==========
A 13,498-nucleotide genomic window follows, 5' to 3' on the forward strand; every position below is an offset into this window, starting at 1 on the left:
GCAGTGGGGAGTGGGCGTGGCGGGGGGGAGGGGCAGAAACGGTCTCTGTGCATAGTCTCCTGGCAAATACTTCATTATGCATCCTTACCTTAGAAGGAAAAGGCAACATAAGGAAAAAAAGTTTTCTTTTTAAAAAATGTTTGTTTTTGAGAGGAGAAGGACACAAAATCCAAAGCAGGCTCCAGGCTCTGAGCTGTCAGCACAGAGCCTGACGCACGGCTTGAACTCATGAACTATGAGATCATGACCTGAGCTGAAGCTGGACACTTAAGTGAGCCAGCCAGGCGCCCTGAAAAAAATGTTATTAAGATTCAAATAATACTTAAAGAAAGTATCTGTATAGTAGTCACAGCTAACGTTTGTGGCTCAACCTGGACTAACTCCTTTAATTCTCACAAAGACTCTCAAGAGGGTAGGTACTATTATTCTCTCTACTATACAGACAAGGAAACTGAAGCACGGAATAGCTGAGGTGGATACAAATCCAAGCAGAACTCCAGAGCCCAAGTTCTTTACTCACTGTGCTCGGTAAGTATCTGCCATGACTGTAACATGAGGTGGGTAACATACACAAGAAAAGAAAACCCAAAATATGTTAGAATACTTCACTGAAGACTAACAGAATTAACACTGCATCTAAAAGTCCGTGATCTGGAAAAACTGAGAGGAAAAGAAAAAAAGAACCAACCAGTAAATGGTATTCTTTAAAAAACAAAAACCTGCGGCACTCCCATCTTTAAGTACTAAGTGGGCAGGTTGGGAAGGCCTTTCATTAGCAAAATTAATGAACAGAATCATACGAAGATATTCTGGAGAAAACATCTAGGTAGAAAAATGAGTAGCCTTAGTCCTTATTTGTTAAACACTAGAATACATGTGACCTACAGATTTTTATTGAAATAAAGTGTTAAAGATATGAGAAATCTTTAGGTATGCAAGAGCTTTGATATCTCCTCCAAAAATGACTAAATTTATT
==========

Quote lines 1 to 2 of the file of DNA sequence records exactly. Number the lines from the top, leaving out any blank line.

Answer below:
A 13,498-nucleotide genomic window follows, 5' to 3' on the forward strand; every position below is an offset into this window, starting at 1 on the left:
GCAGTGGGGAGTGGGCGTGGCGGGGGGGAGGGGCAGAAACGGTCTCTGTGCATAGTCTCCTGGCAAATACTTCATTATGCATCCTTACCTTAGAAGGAAAAGGCAACATAAGGAAAAAAAGTTTTCTTTTTAAAAAATGTTTGTTTTTGAGAGGAGAAGGACACAAAATCCAAAGCAGGCTCCAGGCTCTGAGCTGTCAGCACAGAGCCTGACGCACGGCTTGAACTCATGAACTATGAGATCATGACCTGAGCTGAAGCTGGACACTTAAGTGAGCCAGCCAGGCGCCCTGAAAAAAATGTTATTAAGATTCAAATAATACTTAAAGAAAGTATCTGTATAGTAGTCACAGCTAACGTTTGTGGCTCAACCTGGACTAACTCCTTTAATTCTCACAAAGACTCTCAAGAGGGTAGGTACTATTATTCTCTCTACTATACAGACAAGGAAACTGAAGCACGGAATAGCTGAGGTGGATACAAATCCAAGCAGAACTCCAGAGCCCAAGTTCTTTACTCACTGTGCTCGGTAAGTATCTGCCATGACTGTAACATGAGGTGGGTAACATACACAAGAAAAGAAAACCCAAAATATGTTAGAATACTTCACTGAAGACTAACAGAATTAACACTGCATCTAAAAGTCCGTGATCTGGAAAAACTGAGAGGAAAAGAAAAAAAGAACCAACCAGTAAATGGTATTCTTTAAAAAACAAAAACCTGCGGCACTCCCATCTTTAAGTACTAAGTGGGCAGGTTGGGAAGGCCTTTCATTAGCAAAATTAATGAACAGAATCATACGAAGATATTCTGGAGAAAACATCTAGGTAGAAAAATGAGTAGCCTTAGTCCTTATTTGTTAAACACTAGAATACATGTGACCTACAGATTTTTATTGAAATAAAGTGTTAAAGATATGAGAAATCTTTAGGTATGCAAGAGCTTTGATATCTCCTCCAAAAATGACTAAATTTATT